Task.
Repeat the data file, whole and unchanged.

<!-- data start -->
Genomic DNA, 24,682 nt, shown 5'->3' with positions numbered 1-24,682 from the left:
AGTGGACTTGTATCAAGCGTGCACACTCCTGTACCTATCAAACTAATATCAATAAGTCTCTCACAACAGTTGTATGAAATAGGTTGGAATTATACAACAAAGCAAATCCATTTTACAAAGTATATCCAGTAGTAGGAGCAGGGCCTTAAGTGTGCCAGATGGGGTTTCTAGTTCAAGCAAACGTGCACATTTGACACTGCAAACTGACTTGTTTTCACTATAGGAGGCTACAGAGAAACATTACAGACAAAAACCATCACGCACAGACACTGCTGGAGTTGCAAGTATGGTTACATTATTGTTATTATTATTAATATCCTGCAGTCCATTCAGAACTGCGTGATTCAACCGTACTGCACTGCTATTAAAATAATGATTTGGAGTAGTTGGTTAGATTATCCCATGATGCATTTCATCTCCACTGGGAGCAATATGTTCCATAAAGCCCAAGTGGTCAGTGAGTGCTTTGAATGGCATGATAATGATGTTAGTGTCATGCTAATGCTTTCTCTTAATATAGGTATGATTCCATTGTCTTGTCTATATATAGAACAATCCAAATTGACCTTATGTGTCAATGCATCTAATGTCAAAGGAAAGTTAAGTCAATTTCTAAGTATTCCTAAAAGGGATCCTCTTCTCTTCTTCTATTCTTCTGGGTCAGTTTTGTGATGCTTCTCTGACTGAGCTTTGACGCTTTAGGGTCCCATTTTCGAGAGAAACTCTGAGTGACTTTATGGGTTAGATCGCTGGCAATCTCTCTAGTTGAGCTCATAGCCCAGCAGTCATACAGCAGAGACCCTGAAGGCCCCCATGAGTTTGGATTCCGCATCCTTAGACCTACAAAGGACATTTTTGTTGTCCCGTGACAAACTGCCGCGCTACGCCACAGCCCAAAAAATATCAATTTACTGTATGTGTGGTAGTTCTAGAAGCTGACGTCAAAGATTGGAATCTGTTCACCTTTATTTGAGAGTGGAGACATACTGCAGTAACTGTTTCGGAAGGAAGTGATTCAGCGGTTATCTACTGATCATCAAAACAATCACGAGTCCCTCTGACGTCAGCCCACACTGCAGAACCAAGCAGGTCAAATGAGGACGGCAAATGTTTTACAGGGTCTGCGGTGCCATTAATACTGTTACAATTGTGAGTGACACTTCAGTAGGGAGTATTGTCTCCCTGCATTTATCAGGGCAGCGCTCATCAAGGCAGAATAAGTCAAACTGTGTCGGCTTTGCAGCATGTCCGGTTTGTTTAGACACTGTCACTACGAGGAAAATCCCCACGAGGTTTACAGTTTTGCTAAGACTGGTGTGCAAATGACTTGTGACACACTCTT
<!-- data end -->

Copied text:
Genomic DNA, 24,682 nt, shown 5'->3' with positions numbered 1-24,682 from the left:
AGTGGACTTGTATCAAGCGTGCACACTCCTGTACCTATCAAACTAATATCAATAAGTCTCTCACAACAGTTGTATGAAATAGGTTGGAATTATACAACAAAGCAAATCCATTTTACAAAGTATATCCAGTAGTAGGAGCAGGGCCTTAAGTGTGCCAGATGGGGTTTCTAGTTCAAGCAAACGTGCACATTTGACACTGCAAACTGACTTGTTTTCACTATAGGAGGCTACAGAGAAACATTACAGACAAAAACCATCACGCACAGACACTGCTGGAGTTGCAAGTATGGTTACATTATTGTTATTATTATTAATATCCTGCAGTCCATTCAGAACTGCGTGATTCAACCGTACTGCACTGCTATTAAAATAATGATTTGGAGTAGTTGGTTAGATTATCCCATGATGCATTTCATCTCCACTGGGAGCAATATGTTCCATAAAGCCCAAGTGGTCAGTGAGTGCTTTGAATGGCATGATAATGATGTTAGTGTCATGCTAATGCTTTCTCTTAATATAGGTATGATTCCATTGTCTTGTCTATATATAGAACAATCCAAATTGACCTTATGTGTCAATGCATCTAATGTCAAAGGAAAGTTAAGTCAATTTCTAAGTATTCCTAAAAGGGATCCTCTTCTCTTCTTCTATTCTTCTGGGTCAGTTTTGTGATGCTTCTCTGACTGAGCTTTGACGCTTTAGGGTCCCATTTTCGAGAGAAACTCTGAGTGACTTTATGGGTTAGATCGCTGGCAATCTCTCTAGTTGAGCTCATAGCCCAGCAGTCATACAGCAGAGACCCTGAAGGCCCCCATGAGTTTGGATTCCGCATCCTTAGACCTACAAAGGACATTTTTGTTGTCCCGTGACAAACTGCCGCGCTACGCCACAGCCCAAAAAATATCAATTTACTGTATGTGTGGTAGTTCTAGAAGCTGACGTCAAAGATTGGAATCTGTTCACCTTTATTTGAGAGTGGAGACATACTGCAGTAACTGTTTCGGAAGGAAGTGATTCAGCGGTTATCTACTGATCATCAAAACAATCACGAGTCCCTCTGACGTCAGCCCACACTGCAGAACCAAGCAGGTCAAATGAGGACGGCAAATGTTTTACAGGGTCTGCGGTGCCATTAATACTGTTACAATTGTGAGTGACACTTCAGTAGGGAGTATTGTCTCCCTGCATTTATCAGGGCAGCGCTCATCAAGGCAGAATAAGTCAAACTGTGTCGGCTTTGCAGCATGTCCGGTTTGTTTAGACACTGTCACTACGAGGAAAATCCCCACGAGGTTTACAGTTTTGCTAAGACTGGTGTGCAAATGACTTGTGACACACTCTT